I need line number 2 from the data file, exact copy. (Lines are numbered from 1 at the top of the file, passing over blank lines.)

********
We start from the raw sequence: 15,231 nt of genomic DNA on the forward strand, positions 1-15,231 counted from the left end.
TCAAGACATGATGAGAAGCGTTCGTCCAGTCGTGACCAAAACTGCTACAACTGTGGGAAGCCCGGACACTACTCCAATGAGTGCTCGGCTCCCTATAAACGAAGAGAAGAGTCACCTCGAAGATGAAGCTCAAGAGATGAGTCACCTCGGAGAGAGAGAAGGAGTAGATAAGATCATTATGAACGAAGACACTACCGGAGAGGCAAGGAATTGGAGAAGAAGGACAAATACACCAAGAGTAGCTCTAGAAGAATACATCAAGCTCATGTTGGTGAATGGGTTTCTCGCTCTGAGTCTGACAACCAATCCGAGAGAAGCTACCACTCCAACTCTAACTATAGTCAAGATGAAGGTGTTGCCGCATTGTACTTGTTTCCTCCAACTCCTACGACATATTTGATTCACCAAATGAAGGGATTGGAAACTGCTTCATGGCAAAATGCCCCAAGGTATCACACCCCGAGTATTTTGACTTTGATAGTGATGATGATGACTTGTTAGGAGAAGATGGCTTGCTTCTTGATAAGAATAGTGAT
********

TCAAGACATGATGAGAAGCGTTCGTCCAGTCGTGACCAAAACTGCTACAACTGTGGGAAGCCCGGACACTACTCCAATGAGTGCTCGGCTCCCTATAAACGAAGAGAAGAGTCACCTCGAAGATGAAGCTCAAGAGATGAGTCACCTCGGAGAGAGAGAAGGAGTAGATAAGATCATTATGAACGAAGACACTACCGGAGAGGCAAGGAATTGGAGAAGAAGGACAAATACACCAAGAGTAGCTCTAGAAGAATACATCAAGCTCATGTTGGTGAATGGGTTTCTCGCTCTGAGTCTGACAACCAATCCGAGAGAAGCTACCACTCCAACTCTAACTATAGTCAAGATGAAGGTGTTGCCGCATTGTACTTGTTTCCTCCAACTCCTACGACATATTTGATTCACCAAATGAAGGGATTGGAAACTGCTTCATGGCAAAATGCCCCAAGGTATCACACCCCGAGTATTTTGACTTTGATAGTGATGATGATGACTTGTTAGGAGAAGATGGCTTGCTTCTTGATAAGAATAGTGAT